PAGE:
Published on: Wednesday, January 02, 2013
Kota Kinabalu: Yesterday (Jan 1) marked the start of the Malaysia-Australia Free Trade Agreement (Mafta) allowing our exporters duty-free treatment for their goods entering Australia.
Mafta provides for the granting of duty-free treatment for 100 per cent of Malaysian goods exported to Australia.
Australia and Sabah have a special relationship going back to the days of WWII when Australian forces liberated North Borneo from the Japanese Imperial forces.
It is meaningful for Sabah and any of our local exporters to savour the start of the Mafta which was signed last May 22 to make the most from this opportunity to develop market share in Australia.
Under Mafta, which complements the Asean-Australia-New Zealand Free Trade Agreement, Australian exports to Malaysia would only enjoy reduced tariffs for goods gradually reaching up to 99 per cent by 2020 when Malaysia is scheduled to become a high income country.
Malaysia would progressively liberalise its duties on 10,295 tariff lines by 2020 with Malaysian import duties on most products like paper, textiles and automotive components eliminated.
Malaysian import duties on 357 products like vehicles, iron and steel products and fruits would be progressively reduced and eliminated by 2020.
With this preferential tariff treatment more in favour of Malaysia initially, local producers, manufacturers and exporters would be in a better position to compete in the Australian market especially for goods like iron and steel products, plastic products, apparel and clothing and wood products.
Sabah should excel in exporting the wood products category like garden furniture. However, Sabah faces shipping problems without a viable shipping fleet or direct sea links with Australia spoilt by the restrictive reputation of the Cabotage policy before its partial liberalisation.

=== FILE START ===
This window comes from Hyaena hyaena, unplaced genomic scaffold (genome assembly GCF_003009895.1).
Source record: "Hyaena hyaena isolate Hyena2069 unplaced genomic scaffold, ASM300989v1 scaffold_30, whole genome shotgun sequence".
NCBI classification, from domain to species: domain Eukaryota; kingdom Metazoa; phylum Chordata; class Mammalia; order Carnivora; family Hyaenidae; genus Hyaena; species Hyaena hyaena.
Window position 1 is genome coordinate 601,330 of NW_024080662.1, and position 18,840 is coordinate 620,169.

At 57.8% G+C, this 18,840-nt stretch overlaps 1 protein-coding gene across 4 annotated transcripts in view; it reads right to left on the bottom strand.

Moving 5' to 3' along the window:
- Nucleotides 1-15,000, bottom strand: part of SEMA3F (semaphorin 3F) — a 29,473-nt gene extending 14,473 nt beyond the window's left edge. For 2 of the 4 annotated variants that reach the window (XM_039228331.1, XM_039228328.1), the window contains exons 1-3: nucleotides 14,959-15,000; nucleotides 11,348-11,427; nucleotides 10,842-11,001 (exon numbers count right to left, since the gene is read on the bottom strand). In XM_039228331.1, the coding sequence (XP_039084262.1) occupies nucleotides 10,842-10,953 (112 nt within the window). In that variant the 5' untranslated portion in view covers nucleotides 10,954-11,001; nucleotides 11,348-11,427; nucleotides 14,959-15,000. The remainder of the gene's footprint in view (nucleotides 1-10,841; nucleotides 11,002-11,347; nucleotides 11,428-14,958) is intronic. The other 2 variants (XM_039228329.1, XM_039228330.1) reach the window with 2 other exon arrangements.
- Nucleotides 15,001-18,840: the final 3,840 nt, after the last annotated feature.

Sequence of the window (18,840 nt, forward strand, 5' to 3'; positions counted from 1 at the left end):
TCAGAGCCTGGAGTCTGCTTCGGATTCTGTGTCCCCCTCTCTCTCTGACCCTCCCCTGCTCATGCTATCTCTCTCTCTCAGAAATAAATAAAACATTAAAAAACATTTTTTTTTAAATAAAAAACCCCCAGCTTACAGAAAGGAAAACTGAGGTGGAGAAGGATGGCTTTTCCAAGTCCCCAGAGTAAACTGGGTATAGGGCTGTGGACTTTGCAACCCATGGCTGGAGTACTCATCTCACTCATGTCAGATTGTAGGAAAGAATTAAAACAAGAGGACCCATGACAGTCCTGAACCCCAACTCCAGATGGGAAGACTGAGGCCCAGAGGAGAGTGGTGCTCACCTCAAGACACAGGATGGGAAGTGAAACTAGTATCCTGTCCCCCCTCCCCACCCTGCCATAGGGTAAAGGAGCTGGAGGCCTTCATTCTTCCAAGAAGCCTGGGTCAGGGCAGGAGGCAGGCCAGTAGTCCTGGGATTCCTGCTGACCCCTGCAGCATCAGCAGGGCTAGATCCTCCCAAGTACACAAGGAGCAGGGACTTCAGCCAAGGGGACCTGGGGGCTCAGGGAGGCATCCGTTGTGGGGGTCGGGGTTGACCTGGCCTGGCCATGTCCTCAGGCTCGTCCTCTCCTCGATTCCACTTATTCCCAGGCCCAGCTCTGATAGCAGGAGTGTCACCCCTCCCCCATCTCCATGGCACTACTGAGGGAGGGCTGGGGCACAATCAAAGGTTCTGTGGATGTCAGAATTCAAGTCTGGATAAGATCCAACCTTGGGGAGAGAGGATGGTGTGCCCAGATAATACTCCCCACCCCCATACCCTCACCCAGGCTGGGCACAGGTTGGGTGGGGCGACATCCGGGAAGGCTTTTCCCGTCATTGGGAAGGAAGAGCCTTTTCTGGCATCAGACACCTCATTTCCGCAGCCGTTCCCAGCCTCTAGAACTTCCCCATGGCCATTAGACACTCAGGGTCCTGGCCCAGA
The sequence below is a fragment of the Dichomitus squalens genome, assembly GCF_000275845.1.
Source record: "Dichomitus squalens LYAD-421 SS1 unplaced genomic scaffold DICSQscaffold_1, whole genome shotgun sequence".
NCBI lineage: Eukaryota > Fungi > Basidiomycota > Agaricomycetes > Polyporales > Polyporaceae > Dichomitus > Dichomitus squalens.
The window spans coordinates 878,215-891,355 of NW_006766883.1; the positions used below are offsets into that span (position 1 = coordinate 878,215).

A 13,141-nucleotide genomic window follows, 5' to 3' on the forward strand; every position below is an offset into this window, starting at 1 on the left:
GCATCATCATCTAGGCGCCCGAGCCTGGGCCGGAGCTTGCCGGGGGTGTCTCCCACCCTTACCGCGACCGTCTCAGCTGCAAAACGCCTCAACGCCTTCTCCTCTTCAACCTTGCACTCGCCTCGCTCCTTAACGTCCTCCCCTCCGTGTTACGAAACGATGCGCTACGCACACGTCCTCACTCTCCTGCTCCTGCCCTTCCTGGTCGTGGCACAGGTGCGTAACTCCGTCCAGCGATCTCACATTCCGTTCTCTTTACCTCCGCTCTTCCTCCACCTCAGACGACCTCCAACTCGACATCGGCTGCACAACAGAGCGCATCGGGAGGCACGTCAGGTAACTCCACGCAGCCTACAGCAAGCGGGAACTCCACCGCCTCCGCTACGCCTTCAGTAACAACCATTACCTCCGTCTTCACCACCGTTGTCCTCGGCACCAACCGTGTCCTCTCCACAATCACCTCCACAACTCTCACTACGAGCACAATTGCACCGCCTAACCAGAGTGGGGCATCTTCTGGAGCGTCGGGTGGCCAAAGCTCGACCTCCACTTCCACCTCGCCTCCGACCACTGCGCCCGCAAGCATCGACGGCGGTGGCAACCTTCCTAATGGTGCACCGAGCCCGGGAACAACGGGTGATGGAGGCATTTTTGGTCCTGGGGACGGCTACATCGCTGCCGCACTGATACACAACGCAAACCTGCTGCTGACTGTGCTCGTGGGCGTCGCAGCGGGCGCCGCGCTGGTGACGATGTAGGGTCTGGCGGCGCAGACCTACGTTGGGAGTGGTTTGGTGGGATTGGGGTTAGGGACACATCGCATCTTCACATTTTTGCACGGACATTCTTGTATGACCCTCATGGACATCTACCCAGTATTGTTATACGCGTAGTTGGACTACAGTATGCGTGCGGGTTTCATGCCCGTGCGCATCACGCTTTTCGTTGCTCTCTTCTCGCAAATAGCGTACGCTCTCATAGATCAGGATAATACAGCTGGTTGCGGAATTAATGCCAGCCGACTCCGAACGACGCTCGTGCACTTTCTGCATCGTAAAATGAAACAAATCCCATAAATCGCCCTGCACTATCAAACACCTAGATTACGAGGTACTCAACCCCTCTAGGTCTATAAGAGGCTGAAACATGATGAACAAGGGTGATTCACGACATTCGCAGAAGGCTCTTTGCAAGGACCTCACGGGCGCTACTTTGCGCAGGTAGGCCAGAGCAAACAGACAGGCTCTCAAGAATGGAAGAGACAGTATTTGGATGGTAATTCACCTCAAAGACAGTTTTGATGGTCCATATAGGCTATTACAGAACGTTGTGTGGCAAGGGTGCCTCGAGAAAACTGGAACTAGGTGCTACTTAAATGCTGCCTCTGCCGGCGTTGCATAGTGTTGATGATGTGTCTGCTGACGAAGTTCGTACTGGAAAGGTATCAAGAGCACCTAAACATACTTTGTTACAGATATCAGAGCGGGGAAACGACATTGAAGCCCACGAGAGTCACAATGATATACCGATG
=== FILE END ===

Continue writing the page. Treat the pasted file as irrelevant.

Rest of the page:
To further promote and facilitate trade and investment in the services sector, Australia and Malaysia offered commitments to liberalise selected sectors.
Malaysia offers up to 100 per cent equity holdings allowed for education and private higher education. Sabah should seize this opportunity to invite an Australian university to be set up in Sabah. Sarawak already has two - Curtin and Swinburne in Miri and Kuching respectively with some 50 Sabahan student enrolments per semester year.
Malaysia also offers up to 100 per cent equity holdings allowed for telecommunication.
In the financial sector, Malaysia allows equity holdings of up to 70 per cent in insurance companies and investment banks with a higher number of Australian expatriates with senior managerial and specialist skills allowed for the banking, insurance and capital market sub-sectors to fill up more of our empty condominiums.
Equity holdings of up to 100 per cent in investment advisory companies and up to 70 per cent in both corporate finance advisory and financial planning companies are allowed.
On the Australian side, Malaysian participation in private hospital services and facilitating Malaysia's participation in providing traditional and complementary medicine services are welcome in Australia.
It's time we export some of our bomohs down under and see whether their skills have a positive effect on Australians and Malaysians living down there.